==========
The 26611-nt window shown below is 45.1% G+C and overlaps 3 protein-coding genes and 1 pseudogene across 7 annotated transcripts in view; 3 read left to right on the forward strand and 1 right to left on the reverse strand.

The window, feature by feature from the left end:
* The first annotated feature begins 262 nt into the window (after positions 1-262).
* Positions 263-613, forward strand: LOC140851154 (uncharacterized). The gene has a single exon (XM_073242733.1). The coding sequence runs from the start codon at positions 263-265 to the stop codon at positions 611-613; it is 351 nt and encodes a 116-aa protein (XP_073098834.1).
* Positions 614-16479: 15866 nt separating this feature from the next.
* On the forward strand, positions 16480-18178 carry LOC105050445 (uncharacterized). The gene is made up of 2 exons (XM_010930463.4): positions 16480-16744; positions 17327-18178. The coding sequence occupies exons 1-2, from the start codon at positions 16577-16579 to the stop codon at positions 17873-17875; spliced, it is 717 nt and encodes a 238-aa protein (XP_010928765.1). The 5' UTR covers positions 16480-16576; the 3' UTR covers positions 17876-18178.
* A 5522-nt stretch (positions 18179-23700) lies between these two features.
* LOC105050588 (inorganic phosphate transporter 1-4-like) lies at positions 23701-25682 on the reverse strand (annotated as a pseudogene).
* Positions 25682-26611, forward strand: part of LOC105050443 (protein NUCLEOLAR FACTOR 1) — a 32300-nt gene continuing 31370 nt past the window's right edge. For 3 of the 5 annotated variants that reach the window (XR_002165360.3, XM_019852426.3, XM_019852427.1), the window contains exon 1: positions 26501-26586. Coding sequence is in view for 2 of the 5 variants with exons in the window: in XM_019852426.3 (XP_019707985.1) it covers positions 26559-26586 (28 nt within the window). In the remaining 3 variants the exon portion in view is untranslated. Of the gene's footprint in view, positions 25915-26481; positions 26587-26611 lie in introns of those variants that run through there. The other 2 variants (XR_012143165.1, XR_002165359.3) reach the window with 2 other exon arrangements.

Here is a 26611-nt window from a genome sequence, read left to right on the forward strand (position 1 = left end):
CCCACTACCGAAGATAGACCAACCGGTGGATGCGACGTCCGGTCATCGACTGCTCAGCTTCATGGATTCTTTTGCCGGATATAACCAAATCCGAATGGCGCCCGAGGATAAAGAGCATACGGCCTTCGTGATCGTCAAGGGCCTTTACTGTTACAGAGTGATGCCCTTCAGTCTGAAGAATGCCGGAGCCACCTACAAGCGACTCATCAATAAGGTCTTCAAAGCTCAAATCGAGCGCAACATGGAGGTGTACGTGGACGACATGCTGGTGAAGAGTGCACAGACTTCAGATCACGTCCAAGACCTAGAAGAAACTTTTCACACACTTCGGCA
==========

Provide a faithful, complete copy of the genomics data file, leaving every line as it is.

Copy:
The 26611-nt window shown below is 45.1% G+C and overlaps 3 protein-coding genes and 1 pseudogene across 7 annotated transcripts in view; 3 read left to right on the forward strand and 1 right to left on the reverse strand.

The window, feature by feature from the left end:
* The first annotated feature begins 262 nt into the window (after positions 1-262).
* Positions 263-613, forward strand: LOC140851154 (uncharacterized). The gene has a single exon (XM_073242733.1). The coding sequence runs from the start codon at positions 263-265 to the stop codon at positions 611-613; it is 351 nt and encodes a 116-aa protein (XP_073098834.1).
* Positions 614-16479: 15866 nt separating this feature from the next.
* On the forward strand, positions 16480-18178 carry LOC105050445 (uncharacterized). The gene is made up of 2 exons (XM_010930463.4): positions 16480-16744; positions 17327-18178. The coding sequence occupies exons 1-2, from the start codon at positions 16577-16579 to the stop codon at positions 17873-17875; spliced, it is 717 nt and encodes a 238-aa protein (XP_010928765.1). The 5' UTR covers positions 16480-16576; the 3' UTR covers positions 17876-18178.
* A 5522-nt stretch (positions 18179-23700) lies between these two features.
* LOC105050588 (inorganic phosphate transporter 1-4-like) lies at positions 23701-25682 on the reverse strand (annotated as a pseudogene).
* Positions 25682-26611, forward strand: part of LOC105050443 (protein NUCLEOLAR FACTOR 1) — a 32300-nt gene continuing 31370 nt past the window's right edge. For 3 of the 5 annotated variants that reach the window (XR_002165360.3, XM_019852426.3, XM_019852427.1), the window contains exon 1: positions 26501-26586. Coding sequence is in view for 2 of the 5 variants with exons in the window: in XM_019852426.3 (XP_019707985.1) it covers positions 26559-26586 (28 nt within the window). In the remaining 3 variants the exon portion in view is untranslated. Of the gene's footprint in view, positions 25915-26481; positions 26587-26611 lie in introns of those variants that run through there. The other 2 variants (XR_012143165.1, XR_002165359.3) reach the window with 2 other exon arrangements.

Here is a 26611-nt window from a genome sequence, read left to right on the forward strand (position 1 = left end):
CCCACTACCGAAGATAGACCAACCGGTGGATGCGACGTCCGGTCATCGACTGCTCAGCTTCATGGATTCTTTTGCCGGATATAACCAAATCCGAATGGCGCCCGAGGATAAAGAGCATACGGCCTTCGTGATCGTCAAGGGCCTTTACTGTTACAGAGTGATGCCCTTCAGTCTGAAGAATGCCGGAGCCACCTACAAGCGACTCATCAATAAGGTCTTCAAAGCTCAAATCGAGCGCAACATGGAGGTGTACGTGGACGACATGCTGGTGAAGAGTGCACAGACTTCAGATCACGTCCAAGACCTAGAAGAAACTTTTCACACACTTCGGCA